Verified User
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Pacific Rim
Hi, 

recently I discussed with a friend how well a classic yacht, lets say a wooden 11 KR Yacht would perform against her modern counterpart a typical performance cruiser would do. First question is if we compare LOA, second question is if we compare the waterline. 

Unfortunately I have never sailed a wooden Yacht from that time period nor a modern performance cruiser. Nor has my friend. That makes it bit tough to come to a conclusion... 

So I think this question could be easily answered by sailors haven sailed more different boats than I have.
 

Fair winds! 
Are you racing? With handicaps? Match racing? Or cruising?

In the cases of handicap racing and cruising it makes no difference. Except  perhaps the varnish and maintenance penalties built into anything classic. 

 

Santanasailor

Charter Member. Scow Mafia
1,357
707
North Louisiana
Longer O/A

Shorter W/L

Narrower

Smaller

Heavier

Less sail

Less handy

Wetter

Much more, incomparably more beautiful
Modern boats with their plumb or Zumwalt destroyer bows, multiple bunks, extreme beams, double wheels et al, bowsprits and cruising spinnakers are what the current buyers seem to be asking for if not demanding.  And the many advantages are hard to deny.  

I still like a boat that pleases my eye.  I will not sail a boat that I hate the looks of.  Wrong I may be but Its my money and if I don’t like its looks, its going to remain someone else’s.

 

Santanasailor

Charter Member. Scow Mafia
1,357
707
North Louisiana
Why would anyone buy an expensive, ugly toy?
Interesting thought.  But has a simple answer(s) 

1.  Everyone has a different idea of what looks good.  Often going back to the time when a fellow or lady first developed an interest

2.  Tastes change.  Using myself as an example.  I always thought the CCA inspired boats were the bees knees (Think Finnisterre) Then I changed and really began to appreciate the appearance of the IOR boats.  (Think Pearson 40) Then Bruce Farr designed Gunboat Rangiriri, better looking IOR.  Still Love the topsides, hate the bottom sides of IOR boats.  Having done my fair share of keel checks, I just have to believe there was a better way.  But….Can’t get into plumb bows.  But then I never liked the plumb bowed boats of the 1800’s.  They sure do a good job of cutting through chop.  Now the Zumwalt bowed boats…..I take the Fifth Amendment.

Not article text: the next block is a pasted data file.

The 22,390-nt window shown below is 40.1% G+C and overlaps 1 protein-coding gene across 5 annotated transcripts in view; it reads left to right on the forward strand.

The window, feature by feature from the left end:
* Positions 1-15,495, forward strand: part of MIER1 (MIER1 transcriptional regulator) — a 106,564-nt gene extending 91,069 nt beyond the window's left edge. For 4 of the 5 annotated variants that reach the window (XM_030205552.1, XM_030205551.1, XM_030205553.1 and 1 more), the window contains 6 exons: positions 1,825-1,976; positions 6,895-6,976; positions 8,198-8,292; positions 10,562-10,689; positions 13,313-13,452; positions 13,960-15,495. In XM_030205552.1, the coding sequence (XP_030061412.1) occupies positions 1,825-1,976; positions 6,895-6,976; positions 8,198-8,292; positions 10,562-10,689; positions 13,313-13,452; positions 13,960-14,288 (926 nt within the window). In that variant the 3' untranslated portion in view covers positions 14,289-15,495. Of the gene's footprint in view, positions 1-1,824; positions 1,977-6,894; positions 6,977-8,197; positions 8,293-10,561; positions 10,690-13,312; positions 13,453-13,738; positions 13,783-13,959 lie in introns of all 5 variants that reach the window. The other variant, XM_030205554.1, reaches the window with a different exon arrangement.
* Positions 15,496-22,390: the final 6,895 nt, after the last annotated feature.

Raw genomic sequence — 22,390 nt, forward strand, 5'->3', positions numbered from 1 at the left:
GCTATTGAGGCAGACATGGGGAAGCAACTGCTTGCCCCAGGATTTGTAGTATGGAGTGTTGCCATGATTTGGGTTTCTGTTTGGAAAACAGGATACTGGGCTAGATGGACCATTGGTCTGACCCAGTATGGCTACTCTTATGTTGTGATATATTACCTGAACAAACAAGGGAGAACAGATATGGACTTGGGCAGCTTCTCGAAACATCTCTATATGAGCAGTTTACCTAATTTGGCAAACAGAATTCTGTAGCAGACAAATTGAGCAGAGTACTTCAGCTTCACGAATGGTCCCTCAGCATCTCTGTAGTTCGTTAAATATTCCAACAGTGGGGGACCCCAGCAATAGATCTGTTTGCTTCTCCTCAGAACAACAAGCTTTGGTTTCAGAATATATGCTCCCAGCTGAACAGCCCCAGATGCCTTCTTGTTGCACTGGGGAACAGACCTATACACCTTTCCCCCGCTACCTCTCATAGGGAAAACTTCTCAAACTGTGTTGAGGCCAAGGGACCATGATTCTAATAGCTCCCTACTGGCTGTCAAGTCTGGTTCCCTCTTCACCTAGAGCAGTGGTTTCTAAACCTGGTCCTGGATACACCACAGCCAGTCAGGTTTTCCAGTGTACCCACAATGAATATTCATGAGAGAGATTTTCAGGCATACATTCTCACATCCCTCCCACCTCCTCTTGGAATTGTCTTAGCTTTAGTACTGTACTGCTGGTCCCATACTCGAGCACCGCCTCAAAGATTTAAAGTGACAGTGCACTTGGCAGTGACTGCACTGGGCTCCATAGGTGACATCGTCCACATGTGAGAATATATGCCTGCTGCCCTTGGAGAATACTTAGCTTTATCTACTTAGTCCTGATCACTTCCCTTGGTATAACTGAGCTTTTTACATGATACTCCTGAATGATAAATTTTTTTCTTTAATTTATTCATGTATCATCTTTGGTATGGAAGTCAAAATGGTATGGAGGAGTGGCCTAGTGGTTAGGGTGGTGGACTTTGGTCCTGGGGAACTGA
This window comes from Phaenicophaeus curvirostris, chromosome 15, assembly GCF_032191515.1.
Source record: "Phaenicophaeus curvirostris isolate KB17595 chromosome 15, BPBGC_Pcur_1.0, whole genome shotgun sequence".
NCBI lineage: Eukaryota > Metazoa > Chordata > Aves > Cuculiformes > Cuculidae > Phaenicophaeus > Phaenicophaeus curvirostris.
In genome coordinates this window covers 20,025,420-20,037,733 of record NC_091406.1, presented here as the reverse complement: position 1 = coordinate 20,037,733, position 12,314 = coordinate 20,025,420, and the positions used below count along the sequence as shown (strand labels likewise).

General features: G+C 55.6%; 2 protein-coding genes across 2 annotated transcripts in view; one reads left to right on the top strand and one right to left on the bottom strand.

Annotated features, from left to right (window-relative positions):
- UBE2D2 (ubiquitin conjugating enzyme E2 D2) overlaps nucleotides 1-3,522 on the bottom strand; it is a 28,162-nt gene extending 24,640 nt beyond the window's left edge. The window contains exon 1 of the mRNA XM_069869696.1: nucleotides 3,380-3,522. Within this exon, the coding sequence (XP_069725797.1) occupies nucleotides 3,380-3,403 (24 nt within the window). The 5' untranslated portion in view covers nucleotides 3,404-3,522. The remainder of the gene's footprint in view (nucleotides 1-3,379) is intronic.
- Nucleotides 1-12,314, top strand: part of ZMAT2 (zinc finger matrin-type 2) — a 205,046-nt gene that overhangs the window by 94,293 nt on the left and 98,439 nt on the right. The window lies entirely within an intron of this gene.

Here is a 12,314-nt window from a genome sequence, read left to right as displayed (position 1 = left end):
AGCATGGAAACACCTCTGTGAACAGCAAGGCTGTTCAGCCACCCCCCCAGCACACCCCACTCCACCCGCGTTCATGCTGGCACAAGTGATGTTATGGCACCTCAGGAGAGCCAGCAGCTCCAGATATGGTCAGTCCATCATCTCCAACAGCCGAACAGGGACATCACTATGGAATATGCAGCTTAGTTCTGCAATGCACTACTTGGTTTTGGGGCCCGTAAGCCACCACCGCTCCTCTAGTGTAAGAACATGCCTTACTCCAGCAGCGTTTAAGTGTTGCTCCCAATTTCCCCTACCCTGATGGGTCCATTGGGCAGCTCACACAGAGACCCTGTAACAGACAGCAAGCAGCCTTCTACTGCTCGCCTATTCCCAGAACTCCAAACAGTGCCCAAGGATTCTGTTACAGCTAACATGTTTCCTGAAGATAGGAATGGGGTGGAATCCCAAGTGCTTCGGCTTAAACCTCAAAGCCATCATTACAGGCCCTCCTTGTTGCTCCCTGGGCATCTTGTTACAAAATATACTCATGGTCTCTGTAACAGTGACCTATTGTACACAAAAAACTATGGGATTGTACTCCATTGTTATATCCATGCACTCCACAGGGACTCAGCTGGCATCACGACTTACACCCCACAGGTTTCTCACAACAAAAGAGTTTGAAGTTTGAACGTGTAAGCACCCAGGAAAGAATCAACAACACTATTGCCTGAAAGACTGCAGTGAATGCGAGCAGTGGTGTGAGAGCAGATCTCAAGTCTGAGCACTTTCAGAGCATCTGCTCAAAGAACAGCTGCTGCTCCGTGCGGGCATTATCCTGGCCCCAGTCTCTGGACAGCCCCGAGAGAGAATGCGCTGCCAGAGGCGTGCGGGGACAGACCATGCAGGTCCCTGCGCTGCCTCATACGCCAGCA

As far as keel checks, nothing like getting thrown off of the boat by a violent broach, then having the boat right itself, the spinnaker fill and you watch the keel zip by you.  Swimming back to the surface, you encourage the rest of the crew to dowse the spinnaker and come back to retrieve you.  

 
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mccroc

Anarchist
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Sydney
Over the last few years I have been lucky enough to have raced on a number of very different boats - from 24 foot and 28 foot gaffers to a 1924 Fife Cruising 9 metre, Gretel II, the 1970 AC challenger, and a 1960s Peter Cole metre inspired yacht. Also I have my own light displacement "sporty" yacht, and also raced a number of modern fast designs.
My experience is that the older classic metre type yachts are a joy to sail. However the faster they go, the bigger the hole in the water they dig. If trimmed correctly they will sail upwind without a finger on the helm,  yet they can take both arms and a foot to tack! Sir Jim Hardy was reputed to have said: "A 12 metre goes 8 knots - upwind, across the wind, and downwind". That's pretty true.

Upwind, when heeling, these yachts are very quick, and will sail high angles. We were doing 9 knots upwind on Gretel II with just a headsail. They reach pretty well too, but downwind a modern yacht, even much shorter, will leave them for dead. 

And of course, very little if any accomodation down below - the bigger the yacht, the more room down below, but there is probably more usable space on a Beneteau 40 than there is on Gretel II at 66 feet.

Aesthetically, there is no argument!

 

born2sail.at

Member
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14
Vienna
In the cases of handicap racing and cruising it makes no difference.
We where talking about cruising with the occasional afternoon race. I think at this point it is fair to say that the classic yachts where fast and still are in most conditions. One can not generalize that a modern performance cruiser is faster. It really depends and it doesn't matter at all when all but racing is more important. Right?